Making Mumbai future-ready

For this, we need to go beyond 'basic living standards' to 'enhanced lifestyles' for its residents

Published: May 7, 2015
Making Mumbai future-ready
Image: Vikas Khot
The ‘vision document’ must have measures to change the skyline of the city

mg_80931_hiranandani_280x210.jpg It makes me wonder: Does it have to be a ‘number-crunching, data-specific’ statement of intent? Why not instead focus on the larger goal: A better life, which spells ‘happiness’ for Mumbai’s residents?

I look upon the Development Plan 2034 as a road map for the future of Mumbai and its residents. Obviously, I expect it to be a ‘vision document’; to be ‘future ready’ and in sync with the lifestyle choices of Mumbai’s residents, to have the far-sightedness to spot and plan for shifting societal trends. The ‘vision document’ must be propelled by the drive to change the expectations and lifestyle of people, to change the skyline of the city, effectively ushering in an era marked by higher standards of living and global lifestyles.

Viewed from this perspective, this is my ‘wish list’; I would want these points to be included in the vision document: How do we enhance the quality of life for Mumbai’s residents, and make the city, truly, the ‘Urbs Prima Indies’?

To begin with, basic necessities for a future-ready Mumbai need to be provided for, be it sufficient drinking water, solid waste disposal or enhanced connectivity. Then, we need to go beyond that, from ‘basic living standards’ to ‘enhanced lifestyles’. Or, as I prefer to term it, ‘raising global lifestyles’.

Mumbai needs to be an eco-friendly city, and I would like the vision document to provide for enhanced green cover. And it needs to be done beyond the concept of a patch of lawn with shrubs and bushes, what the MCGM (Municipal Corporation of Greater Mumbai) calls a ‘garden’. Why not take a leaf from global cities and create a canal with green spaces of about 100 acres on both sides at Backbay? Then, this patch between Nariman Point and Cuffe Parade would bring a global look and feel to SoBo—the canal will create a water body all the way till Badhwar Park, for instance, while ensuring that development remains environmentally friendly and verdant green.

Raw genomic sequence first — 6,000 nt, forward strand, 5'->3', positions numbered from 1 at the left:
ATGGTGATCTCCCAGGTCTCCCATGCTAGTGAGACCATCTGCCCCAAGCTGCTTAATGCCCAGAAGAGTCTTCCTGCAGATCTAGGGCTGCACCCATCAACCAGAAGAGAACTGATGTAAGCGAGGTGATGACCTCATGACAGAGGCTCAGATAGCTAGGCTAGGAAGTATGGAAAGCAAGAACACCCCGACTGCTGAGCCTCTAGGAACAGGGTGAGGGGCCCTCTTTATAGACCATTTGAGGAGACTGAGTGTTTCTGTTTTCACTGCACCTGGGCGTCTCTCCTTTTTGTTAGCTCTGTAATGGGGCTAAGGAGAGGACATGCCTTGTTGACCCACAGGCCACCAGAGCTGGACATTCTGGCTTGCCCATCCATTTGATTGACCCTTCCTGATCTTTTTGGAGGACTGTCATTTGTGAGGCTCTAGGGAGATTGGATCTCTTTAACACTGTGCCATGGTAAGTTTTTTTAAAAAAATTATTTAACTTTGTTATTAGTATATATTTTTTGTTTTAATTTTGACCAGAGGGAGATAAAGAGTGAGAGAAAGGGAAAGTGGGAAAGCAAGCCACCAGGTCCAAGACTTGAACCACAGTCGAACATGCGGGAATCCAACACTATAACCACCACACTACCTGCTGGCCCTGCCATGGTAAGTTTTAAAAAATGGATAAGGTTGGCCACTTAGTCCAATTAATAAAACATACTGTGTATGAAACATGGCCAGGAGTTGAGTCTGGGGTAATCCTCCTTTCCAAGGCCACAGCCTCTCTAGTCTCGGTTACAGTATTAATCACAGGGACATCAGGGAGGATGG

Similarly, the proposed west coast road from Nariman Point to Kandivali can have beautiful gardens of about 500 acres in the space between the proposed road and the existing shoreline. In the central suburbs, we have patches where mangrove forests of around 500 acres can be created, ensuring protection for ecology while creating eco-friendly green spaces. Moving on to the next point in my ‘wish list’: Iconic structures that would reflect the ‘Spirit of Mumbai’.

Mumbai needs high-rise structures with a glass and chrome façade, on par with New York’s Empire State Building or the Burj Khalifa in Dubai. And, not just one: The vision document should make it easy to conceive, plan and create such iconic structures that soar to the sky, to ensure that the city’s architects get to express their creativity in flowing works of architecture, which create icons to dot Mumbai’s skyline.